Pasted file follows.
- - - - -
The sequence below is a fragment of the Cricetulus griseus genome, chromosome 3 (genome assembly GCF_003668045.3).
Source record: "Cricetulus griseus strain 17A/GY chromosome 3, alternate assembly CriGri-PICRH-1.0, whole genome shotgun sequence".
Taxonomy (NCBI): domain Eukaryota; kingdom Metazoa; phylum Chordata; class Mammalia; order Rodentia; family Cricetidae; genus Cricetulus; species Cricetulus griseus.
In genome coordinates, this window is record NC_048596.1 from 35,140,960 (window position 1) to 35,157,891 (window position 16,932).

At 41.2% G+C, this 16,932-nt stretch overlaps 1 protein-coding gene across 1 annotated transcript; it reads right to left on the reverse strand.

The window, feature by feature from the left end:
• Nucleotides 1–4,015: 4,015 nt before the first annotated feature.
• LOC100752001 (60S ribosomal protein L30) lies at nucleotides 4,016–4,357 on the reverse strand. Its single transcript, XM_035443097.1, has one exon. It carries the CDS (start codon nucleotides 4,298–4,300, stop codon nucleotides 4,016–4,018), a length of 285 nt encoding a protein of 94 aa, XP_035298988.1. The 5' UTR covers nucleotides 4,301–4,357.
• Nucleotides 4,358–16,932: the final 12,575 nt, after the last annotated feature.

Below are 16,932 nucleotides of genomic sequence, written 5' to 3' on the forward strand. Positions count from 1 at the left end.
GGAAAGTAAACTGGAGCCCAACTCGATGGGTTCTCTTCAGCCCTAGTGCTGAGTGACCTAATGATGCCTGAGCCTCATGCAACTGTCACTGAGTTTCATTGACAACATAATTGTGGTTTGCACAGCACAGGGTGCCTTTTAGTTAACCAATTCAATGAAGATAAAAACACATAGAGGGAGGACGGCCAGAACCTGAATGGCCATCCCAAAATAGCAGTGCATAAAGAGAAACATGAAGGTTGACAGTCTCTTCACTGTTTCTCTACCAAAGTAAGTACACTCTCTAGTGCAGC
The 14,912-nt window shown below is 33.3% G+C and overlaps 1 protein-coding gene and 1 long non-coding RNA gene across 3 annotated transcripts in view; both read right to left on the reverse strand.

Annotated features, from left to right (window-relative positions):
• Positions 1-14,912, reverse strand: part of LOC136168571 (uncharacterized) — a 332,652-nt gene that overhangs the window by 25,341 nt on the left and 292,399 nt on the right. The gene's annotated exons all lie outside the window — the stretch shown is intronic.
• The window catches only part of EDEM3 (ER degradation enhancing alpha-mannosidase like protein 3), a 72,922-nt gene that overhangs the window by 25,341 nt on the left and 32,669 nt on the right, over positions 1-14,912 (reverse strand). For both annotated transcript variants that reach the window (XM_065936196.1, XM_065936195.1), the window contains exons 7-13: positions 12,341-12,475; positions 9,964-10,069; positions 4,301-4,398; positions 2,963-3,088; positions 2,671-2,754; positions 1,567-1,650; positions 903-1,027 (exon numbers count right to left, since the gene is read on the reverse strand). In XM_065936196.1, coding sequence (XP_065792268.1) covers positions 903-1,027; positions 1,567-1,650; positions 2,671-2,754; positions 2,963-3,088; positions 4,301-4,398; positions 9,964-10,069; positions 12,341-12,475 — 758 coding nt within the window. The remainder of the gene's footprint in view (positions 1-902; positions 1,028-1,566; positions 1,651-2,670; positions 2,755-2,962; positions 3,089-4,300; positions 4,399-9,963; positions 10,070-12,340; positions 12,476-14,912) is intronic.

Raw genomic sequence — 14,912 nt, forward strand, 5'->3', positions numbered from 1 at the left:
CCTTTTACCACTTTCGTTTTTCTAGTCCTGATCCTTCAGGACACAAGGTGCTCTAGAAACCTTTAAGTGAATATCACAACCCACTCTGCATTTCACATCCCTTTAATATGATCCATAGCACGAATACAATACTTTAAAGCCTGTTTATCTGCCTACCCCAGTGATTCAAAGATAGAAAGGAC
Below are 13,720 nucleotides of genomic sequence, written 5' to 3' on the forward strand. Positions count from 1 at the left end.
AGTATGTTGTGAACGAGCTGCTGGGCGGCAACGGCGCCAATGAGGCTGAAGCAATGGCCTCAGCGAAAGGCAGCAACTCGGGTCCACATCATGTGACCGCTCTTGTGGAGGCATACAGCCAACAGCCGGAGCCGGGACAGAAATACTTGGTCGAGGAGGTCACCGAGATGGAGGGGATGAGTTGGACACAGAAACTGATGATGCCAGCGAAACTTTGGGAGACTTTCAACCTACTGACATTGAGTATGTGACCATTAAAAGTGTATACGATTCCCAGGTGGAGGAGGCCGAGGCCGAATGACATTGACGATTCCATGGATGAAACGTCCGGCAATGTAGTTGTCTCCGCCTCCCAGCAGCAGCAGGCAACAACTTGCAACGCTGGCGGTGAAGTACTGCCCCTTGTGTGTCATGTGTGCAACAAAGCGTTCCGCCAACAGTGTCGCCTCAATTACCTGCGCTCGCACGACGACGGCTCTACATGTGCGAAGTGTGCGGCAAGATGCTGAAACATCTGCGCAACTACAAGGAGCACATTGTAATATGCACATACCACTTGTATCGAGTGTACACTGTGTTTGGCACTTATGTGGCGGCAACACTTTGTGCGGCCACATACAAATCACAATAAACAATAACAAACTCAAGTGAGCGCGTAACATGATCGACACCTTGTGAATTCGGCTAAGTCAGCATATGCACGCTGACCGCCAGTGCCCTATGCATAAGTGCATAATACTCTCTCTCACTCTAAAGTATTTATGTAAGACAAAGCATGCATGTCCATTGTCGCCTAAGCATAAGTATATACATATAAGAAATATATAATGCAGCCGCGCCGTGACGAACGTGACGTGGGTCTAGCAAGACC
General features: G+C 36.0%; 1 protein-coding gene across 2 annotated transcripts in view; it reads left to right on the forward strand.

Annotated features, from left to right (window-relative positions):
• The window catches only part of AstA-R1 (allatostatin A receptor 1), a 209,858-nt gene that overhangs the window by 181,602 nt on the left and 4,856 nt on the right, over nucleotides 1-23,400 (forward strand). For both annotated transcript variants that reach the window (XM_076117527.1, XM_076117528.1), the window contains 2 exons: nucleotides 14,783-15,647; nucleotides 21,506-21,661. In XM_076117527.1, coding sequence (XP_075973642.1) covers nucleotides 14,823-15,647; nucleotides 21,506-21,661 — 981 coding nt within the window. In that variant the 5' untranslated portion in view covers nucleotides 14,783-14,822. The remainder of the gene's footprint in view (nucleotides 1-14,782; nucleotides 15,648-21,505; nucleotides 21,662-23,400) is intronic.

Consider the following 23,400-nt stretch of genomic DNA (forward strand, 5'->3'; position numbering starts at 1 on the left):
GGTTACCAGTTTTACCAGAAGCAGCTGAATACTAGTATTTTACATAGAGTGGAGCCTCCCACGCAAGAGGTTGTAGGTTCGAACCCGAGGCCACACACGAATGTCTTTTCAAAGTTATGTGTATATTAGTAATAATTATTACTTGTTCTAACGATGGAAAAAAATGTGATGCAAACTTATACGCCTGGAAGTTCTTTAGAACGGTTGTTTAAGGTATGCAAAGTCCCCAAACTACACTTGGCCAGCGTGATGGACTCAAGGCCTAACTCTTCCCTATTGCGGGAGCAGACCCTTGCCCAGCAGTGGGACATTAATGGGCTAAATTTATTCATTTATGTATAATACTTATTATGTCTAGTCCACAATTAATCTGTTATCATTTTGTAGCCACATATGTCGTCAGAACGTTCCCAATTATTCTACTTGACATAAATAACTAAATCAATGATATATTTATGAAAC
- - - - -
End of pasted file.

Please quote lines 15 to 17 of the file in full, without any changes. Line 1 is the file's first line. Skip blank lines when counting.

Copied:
• The window catches only part of EDEM3 (ER degradation enhancing alpha-mannosidase like protein 3), a 72,922-nt gene that overhangs the window by 25,341 nt on the left and 32,669 nt on the right, over positions 1-14,912 (reverse strand). For both annotated transcript variants that reach the window (XM_065936196.1, XM_065936195.1), the window contains exons 7-13: positions 12,341-12,475; positions 9,964-10,069; positions 4,301-4,398; positions 2,963-3,088; positions 2,671-2,754; positions 1,567-1,650; positions 903-1,027 (exon numbers count right to left, since the gene is read on the reverse strand). In XM_065936196.1, coding sequence (XP_065792268.1) covers positions 903-1,027; positions 1,567-1,650; positions 2,671-2,754; positions 2,963-3,088; positions 4,301-4,398; positions 9,964-10,069; positions 12,341-12,475 — 758 coding nt within the window. The remainder of the gene's footprint in view (positions 1-902; positions 1,028-1,566; positions 1,651-2,670; positions 2,755-2,962; positions 3,089-4,300; positions 4,399-9,963; positions 10,070-12,340; positions 12,476-14,912) is intronic.

Raw genomic sequence — 14,912 nt, forward strand, 5'->3', positions numbered from 1 at the left:
CCTTTTACCACTTTCGTTTTTCTAGTCCTGATCCTTCAGGACACAAGGTGCTCTAGAAACCTTTAAGTGAATATCACAACCCACTCTGCATTTCACATCCCTTTAATATGATCCATAGCACGAATACAATACTTTAAAGCCTGTTTATCTGCCTACCCCAGTGATTCAAAGATAGAAAGGAC